Muscat and Salvini cut from the same cloth 

New Spanish Socialist prime minister Pedro Sanchez has done what the Maltese and Italian governments refused to do; save lives.

Amid the accusations and machoism coming out of Valletta and Rome, Spain shamed Malta and Italy by opening its doors to 629 human beings stranded at sea, including more than 100 children.

Sanchez should be commended for his act of internationalist solidarity and hopefully Spain shows the same humanity in its enclaves in Morocco where asylum seekers are often pushed back by armed soldiers standing behind the fenced walls of Melilla and Ceuta.

But lets for a moment consider what would have happened if Spain did not did not take in the people fleeing poverty and war in their lands and the concentration camps in Libya? What would have happened to the people in distress had Malta and Italy stood their ground?

“It is our duty to help avoid a humanitarian catastrophe and offer a safe harbour to these people in accordance with international law,” the Spanish government said.

Therefore, going by the Spanish government’s statement both Malta and Italy shunned international law and were prepared to let 629 human beings rot at sea. For Maltese Prime Minister Joseph Muscat and Italian home affairs minister Matteo Salvini, political posturing comes before human life.

Muscat and Salvini were prepared to run the risk of causing a humanitarian catastrophe in order to appear tough with the EU and protect their sovereignty, national security and that kind of bullshit which pales in comparison to providing safety and security to fragile human beings stranded at sea.

This kind of brinksmanship was expected from the far-right demagogue that Salvini is and the EU, which urgently needs to rethink its migration policies, is braced for more histrionics from the new Italian government.

But for all his talk about making Malta a cosmopolitan country which offers life, jobs and hope for people from other countries, Muscat is no better than Salvini.

Muscat’s track record in migration is dreadful. He might not use the same language as Salvini and over the years he has softened his hawkish stance on migration.

But this is the same Muscat who since entering the political fray before Malta joined the EU in 2004 has continuously put ‘national interest’ above altruism, solidarity and international human rights law.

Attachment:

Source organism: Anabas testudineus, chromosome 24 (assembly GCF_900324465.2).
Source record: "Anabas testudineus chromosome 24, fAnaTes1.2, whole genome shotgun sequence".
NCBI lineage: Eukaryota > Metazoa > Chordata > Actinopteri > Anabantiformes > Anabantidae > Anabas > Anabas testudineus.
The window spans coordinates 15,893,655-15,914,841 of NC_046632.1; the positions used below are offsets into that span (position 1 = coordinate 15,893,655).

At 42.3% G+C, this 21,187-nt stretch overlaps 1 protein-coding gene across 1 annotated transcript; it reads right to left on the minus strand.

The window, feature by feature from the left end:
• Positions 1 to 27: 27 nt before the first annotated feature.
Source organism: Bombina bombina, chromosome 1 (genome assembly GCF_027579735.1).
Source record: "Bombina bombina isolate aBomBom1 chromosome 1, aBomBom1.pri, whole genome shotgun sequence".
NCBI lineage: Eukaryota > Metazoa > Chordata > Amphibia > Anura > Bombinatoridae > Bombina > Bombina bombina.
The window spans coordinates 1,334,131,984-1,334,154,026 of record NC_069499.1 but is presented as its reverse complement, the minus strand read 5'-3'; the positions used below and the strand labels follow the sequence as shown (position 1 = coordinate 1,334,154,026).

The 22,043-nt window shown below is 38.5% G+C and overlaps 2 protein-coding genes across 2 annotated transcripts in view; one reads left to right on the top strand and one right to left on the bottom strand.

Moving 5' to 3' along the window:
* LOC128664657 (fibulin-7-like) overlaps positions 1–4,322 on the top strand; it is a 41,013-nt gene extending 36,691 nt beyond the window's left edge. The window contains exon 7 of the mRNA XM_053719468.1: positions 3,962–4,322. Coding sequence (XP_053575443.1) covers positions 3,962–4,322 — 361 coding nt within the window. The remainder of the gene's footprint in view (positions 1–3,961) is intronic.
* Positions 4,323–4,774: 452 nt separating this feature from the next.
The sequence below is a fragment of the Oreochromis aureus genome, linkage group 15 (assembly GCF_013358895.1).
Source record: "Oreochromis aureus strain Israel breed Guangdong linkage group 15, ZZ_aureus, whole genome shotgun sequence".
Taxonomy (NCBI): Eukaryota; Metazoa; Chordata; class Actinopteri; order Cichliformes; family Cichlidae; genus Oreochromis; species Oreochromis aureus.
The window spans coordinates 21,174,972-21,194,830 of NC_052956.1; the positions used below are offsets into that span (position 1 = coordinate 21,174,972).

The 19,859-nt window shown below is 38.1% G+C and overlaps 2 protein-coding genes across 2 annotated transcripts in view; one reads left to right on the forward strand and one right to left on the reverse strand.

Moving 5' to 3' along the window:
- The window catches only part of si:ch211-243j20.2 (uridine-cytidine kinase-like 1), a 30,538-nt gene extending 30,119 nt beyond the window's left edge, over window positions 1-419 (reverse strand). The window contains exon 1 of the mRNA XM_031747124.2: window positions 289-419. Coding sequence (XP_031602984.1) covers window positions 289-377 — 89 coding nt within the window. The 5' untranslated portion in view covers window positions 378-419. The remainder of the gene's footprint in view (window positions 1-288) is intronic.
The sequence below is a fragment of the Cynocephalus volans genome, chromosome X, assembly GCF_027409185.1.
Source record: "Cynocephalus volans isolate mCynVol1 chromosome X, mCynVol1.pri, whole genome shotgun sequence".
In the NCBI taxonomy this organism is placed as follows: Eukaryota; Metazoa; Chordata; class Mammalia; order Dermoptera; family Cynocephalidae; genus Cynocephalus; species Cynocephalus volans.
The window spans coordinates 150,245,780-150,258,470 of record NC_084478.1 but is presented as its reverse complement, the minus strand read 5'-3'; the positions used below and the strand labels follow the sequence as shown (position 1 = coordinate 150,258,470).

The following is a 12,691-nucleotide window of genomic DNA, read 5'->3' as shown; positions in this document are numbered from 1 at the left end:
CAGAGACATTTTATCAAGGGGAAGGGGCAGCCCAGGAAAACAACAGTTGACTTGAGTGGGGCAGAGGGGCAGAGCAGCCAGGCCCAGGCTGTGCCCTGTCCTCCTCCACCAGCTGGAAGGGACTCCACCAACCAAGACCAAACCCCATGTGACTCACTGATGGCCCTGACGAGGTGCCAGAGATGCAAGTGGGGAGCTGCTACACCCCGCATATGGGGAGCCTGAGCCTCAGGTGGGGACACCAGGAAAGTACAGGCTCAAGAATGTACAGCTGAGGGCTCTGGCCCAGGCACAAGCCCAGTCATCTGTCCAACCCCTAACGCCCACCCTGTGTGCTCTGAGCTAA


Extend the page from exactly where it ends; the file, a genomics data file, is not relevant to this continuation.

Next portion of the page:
In 2011, when still in opposition, Muscat praised Salvini’s political prototype Roberto Maroni for refusing entry in Lampedusa to a boatload of asylum seekers saved by Malta.

A few days after being sworn in as Prime Minister in 2013, Muscat wanted to deport a group of 45 asylum seekers without giving them a chance to claim protection. Thankfully his machismo fell short of Malta’s international obligations and he later said he was only bluffing to make Europe “wake up and smell the coffee.”

A few weeks later, Muscat was once again at it, this time refusing to take in 102 people rescued at sea by a Turkish tanker ship, the M/V Salamis. Following a two-day standoff, Italy accepted the migrants on humanitarian grounds.

Now, after years of near-zero boat arrivals thanks to an agreement Muscat struck with previous centre-left Italian governments, Muscat is once again exposed for the xenophobe he is.

Before the new Italian government was formed, NGOs and experts warned that Malta is not prepared for any possible influx of asylum seekers resulting from the new Italian government’s repudiation of the tacit agreement between Muscat and Italy.

The Maltese government’s decision to downsize the country’s infrastructure, with reception centres in Hal Far and Safi being dismantled or neglected, is no coincidence. Its nothing but a cowardly act to justify Malta’s lack of capacity to take in people saved at sea.

Last week, Labour supporters gushed over Muscat’s achievements in the 10 years since becoming party leader. In 2008, Muscat famously gatecrashed the political scene with a message of love and inclusion. However, not for asylum seekers.

In the mass rally celebrating his 10 years at the helm of Labour, Muscat once again urged his loyal supporters to put xenophobia aside and welcome foreigners who want to work and live in Malta. But not asylum seekers. Otherwise Malta would not refuse entry to people stranded at sea. Otherwise Malta would not dismantle its reception facilities.

In years to come, Muscat might be remembered for the impressive economic stats and for introducing gay marriage but there is another side to his coin.

His policies have also heralded bigger social inequalities, environmental destruction and an unparalleled culture of impunity and corruption.

And, I would add, he is a bluffer and an irresponsible right-wing demagogue who would feel more at home with Salvini and Marine Le Pen than with Jeremy Corbyn or Pedro Sanchez.


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